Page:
Edmonton Journal, October 24, 2015
As parents of five daughters, Daniel and Batya Friedman have a busy household. With the oldest girl being 14 and the youngest just two months, their family calendar is jammed. But many of those activities take the family right to Dad and Mom’s place of work: Beth Israel in Edmonton’s west-side neighbourhood of Wolf Willow.
Since 2002, the young couple have been the spiritual leaders of Beth Israel, Edmonton’s oldest Jewish congregation, which opened its first synagogue in 1912. The Friedmans, both aged 39, are the congregation’s rabbi and rebbetzin, a husband-and-wife partnership that is traditional in modern orthodox Judaism.
While women are ordained as rabbis in more liberal branches of the Jewish faith, the rabbi in an orthodox congregation is always male. But feminism has fostered a stronger role for the rabbi’s wife, known in Yiddish as the rebbetzin. “You see the rabbi and rebbetzin actively working together in orthodox congregations,” explains Batya.
“The spiritual leadership in a congregation involves both male and female aspects and couples complement each other, depending on the strengths and weakness of each,” Batya says. She and her husband are both involved in teaching faith education classes, pastoral care and counselling.
The rabbi leads synagogue worship in the orthodox tradition, but the Friedmans emphasize that synagogue activities are only one expression of faith, that Judaism is an all-encompassing way of life.
Daniel and Batya both take part in interfaith events in the city and are strong supporters of dialogue among Edmonton’s diverse faith communities. “We believe that’s the strongest way to have an impact on tolerance, through education,” says Batya, recalling her recent participation in an iftar meal during Ramadan, exploring fasting traditions with Muslims and Christians.
“Judaism doesn’t proselytize; we’re not looking to convert people to Judaism,” says the rabbi. “What we do want to do is to positively influence the world around us, in terms of being a voice of morality and a voice of reason.”
With six synagogues in the city serving approximately 5,000 members, it isn’t always easy to work together. But Batya Friedman has pulled 14 Jewish women’s groups and the Talmud Torah School into a partnership for a women’s health forum Nov. 15. It’s open to the public and intended to raise awareness on challenges such as breast cancer, diet and mental health.
Edmonton’s Jewish community is small by North American standards, but Daniel Friedman says conversions are boosting numbers in his congregation. Since there is no intermarriage in modern orthodox Judaism, conversion is required for a non-Jew to marry a Jew at Beth Israel.
Locally, the rates of conversion to the Jewish faith are very high, says Rabbi Daniel. “It’s no small feat to convert to Judaism; it can take anywhere from 12 months to three years. We need to know they’re completely committed.”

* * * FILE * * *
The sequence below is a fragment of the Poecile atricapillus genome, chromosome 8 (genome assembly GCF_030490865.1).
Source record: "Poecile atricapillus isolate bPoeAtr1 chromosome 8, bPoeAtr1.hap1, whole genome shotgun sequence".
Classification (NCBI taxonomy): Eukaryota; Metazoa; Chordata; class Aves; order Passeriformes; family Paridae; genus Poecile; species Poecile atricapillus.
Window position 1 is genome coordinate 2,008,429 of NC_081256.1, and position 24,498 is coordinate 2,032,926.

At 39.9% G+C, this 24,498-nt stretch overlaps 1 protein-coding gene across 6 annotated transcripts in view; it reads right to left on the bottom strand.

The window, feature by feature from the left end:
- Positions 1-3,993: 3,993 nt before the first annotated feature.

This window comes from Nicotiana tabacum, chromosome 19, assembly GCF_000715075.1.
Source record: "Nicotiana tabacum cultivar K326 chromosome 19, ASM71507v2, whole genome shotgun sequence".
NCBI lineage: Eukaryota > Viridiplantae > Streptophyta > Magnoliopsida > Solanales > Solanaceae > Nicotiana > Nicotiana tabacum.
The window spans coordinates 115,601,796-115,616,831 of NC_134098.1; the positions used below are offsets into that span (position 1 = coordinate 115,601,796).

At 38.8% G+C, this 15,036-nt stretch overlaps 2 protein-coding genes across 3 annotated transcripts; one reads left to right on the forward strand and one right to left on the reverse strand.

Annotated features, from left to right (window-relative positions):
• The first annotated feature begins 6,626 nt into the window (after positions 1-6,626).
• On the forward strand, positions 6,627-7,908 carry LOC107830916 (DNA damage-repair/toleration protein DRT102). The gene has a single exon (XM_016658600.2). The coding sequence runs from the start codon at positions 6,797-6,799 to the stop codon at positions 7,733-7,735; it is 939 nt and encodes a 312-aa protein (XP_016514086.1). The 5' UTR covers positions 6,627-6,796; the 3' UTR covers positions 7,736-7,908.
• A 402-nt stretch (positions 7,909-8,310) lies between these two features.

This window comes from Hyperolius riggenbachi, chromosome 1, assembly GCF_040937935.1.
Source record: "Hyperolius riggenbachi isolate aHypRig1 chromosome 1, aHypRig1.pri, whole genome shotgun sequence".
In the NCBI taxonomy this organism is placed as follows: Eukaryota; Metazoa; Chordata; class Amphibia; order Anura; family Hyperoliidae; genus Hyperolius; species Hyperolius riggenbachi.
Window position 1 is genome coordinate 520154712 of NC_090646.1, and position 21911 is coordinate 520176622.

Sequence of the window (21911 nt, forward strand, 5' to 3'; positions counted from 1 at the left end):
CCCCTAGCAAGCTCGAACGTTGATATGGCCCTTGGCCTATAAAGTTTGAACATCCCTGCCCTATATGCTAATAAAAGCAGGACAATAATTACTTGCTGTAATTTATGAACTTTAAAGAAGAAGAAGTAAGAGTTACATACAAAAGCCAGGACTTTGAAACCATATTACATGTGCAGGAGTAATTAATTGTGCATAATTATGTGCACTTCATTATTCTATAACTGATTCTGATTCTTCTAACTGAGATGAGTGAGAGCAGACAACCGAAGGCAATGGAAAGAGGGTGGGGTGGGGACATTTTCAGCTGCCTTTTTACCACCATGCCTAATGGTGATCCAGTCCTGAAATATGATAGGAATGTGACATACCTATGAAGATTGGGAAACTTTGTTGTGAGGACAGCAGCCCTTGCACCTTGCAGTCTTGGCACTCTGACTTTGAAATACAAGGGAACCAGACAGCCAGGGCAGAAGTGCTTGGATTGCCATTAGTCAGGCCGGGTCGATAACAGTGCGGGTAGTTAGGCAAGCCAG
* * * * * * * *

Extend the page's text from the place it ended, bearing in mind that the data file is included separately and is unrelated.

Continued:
Daniel Friedman is past-president of Jewish Family Services and chair of the National Holocaust Monument Development Council, a government body that shows “Canada is at the forefront of combating intolerance everywhere,” he says.
“Jewish Family Services is very active in Edmonton. People often mistake from the name that our clientele is Jewish, but it’s like Catholic Social Services, the idea that this is our mission to serve the larger community where there is need. We want to be there for all residents of the city.”
Beth Israel has been the target of racist graffiti and hate several times, the most recent being an incident investigated early in 2015 by Edmonton Police Const. Daniel Woodall, “who was a great friend of the Jewish community,” says Rabbi Daniel. “He was killed trying to protect us.”
The congregation viewed Woodall as their friend and advocate as he worked in the EPS hate crimes unit. When he was shot on a doorstep in the nearby Ormsby neighbourhood in June, “he was investigating a lead on the hate crime against our synagogue,” Batya recalls sadly.
Despite that tragedy, Rabbi Daniel praises Canada’s record on racism, noting it has among the lowest incidence of hate crime in the world. “We’re very blessed to live in a country that tolerates Jews like never before in history and is a great supporter of the State of Israel,” he says.
Daniel is originally from Australia and met Batya in New York when he was studying for his master’s degree in Jewish studies. They married in 2000 and came to Edmonton two years later. Their home is right across the street from the synagogue. “Edmonton is a great place to raise a family,” he says.
Beth Israel has 250 households on its membership rolls and likes its unofficial branding as “the family shul.” Daniel smiles as he describes noise and activity on Saturday mornings when children and their families converge on the synagogue “for the best kids programs in the city.”
Young members especially get into the big festivals in the Jewish calendar, such as Hanukkah, celebrated on ice when the menorah takes centre ice at the West Edmonton Mall Ice Palace and draws a huge crowd of skating congregants. Hanukkah will also involve children bringing gifts to patients at local hospitals.
Fostering the values important to healthy family life are a key part of Beth Israel’s mission, says Batya. Her own family life undoubtedly serves as a model for her girls, as she balances home and synagogue duties along with work as a financial analyst. She recently earned her MBA from the University of Alberta, but gave up her job with CIBC Wood Gundy when the new baby arrived.
“I think they’re proud to be children of spiritual leaders,” says Batya of their daughters, who seem to have embraced the synagogue as their second home.